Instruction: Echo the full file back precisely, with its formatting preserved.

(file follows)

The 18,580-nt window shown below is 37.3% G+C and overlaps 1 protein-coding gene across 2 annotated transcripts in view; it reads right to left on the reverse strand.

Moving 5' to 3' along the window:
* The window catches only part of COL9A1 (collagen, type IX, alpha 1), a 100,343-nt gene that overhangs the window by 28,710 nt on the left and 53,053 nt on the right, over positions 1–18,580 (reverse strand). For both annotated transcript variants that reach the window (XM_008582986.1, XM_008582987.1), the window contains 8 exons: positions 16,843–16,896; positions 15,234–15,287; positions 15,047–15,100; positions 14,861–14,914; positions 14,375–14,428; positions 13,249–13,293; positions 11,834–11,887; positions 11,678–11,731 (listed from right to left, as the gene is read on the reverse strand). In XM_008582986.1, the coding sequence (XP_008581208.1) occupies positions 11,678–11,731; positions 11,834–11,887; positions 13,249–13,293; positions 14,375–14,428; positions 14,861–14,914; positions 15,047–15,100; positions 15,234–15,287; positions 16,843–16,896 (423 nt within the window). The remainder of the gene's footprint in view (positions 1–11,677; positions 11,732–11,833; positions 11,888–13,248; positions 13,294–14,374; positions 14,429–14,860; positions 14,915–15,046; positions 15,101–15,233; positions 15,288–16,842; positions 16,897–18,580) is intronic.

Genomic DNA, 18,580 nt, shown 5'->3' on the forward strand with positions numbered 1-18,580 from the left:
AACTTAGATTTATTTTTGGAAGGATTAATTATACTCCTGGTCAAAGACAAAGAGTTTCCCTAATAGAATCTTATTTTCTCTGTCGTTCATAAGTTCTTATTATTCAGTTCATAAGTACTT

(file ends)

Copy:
The 18,580-nt window shown below is 37.3% G+C and overlaps 1 protein-coding gene across 2 annotated transcripts in view; it reads right to left on the reverse strand.

Moving 5' to 3' along the window:
* The window catches only part of COL9A1 (collagen, type IX, alpha 1), a 100,343-nt gene that overhangs the window by 28,710 nt on the left and 53,053 nt on the right, over positions 1–18,580 (reverse strand). For both annotated transcript variants that reach the window (XM_008582986.1, XM_008582987.1), the window contains 8 exons: positions 16,843–16,896; positions 15,234–15,287; positions 15,047–15,100; positions 14,861–14,914; positions 14,375–14,428; positions 13,249–13,293; positions 11,834–11,887; positions 11,678–11,731 (listed from right to left, as the gene is read on the reverse strand). In XM_008582986.1, the coding sequence (XP_008581208.1) occupies positions 11,678–11,731; positions 11,834–11,887; positions 13,249–13,293; positions 14,375–14,428; positions 14,861–14,914; positions 15,047–15,100; positions 15,234–15,287; positions 16,843–16,896 (423 nt within the window). The remainder of the gene's footprint in view (positions 1–11,677; positions 11,732–11,833; positions 11,888–13,248; positions 13,294–14,374; positions 14,429–14,860; positions 14,915–15,046; positions 15,101–15,233; positions 15,288–16,842; positions 16,897–18,580) is intronic.

Genomic DNA, 18,580 nt, shown 5'->3' on the forward strand with positions numbered 1-18,580 from the left:
AACTTAGATTTATTTTTGGAAGGATTAATTATACTCCTGGTCAAAGACAAAGAGTTTCCCTAATAGAATCTTATTTTCTCTGTCGTTCATAAGTTCTTATTATTCAGTTCATAAGTACTT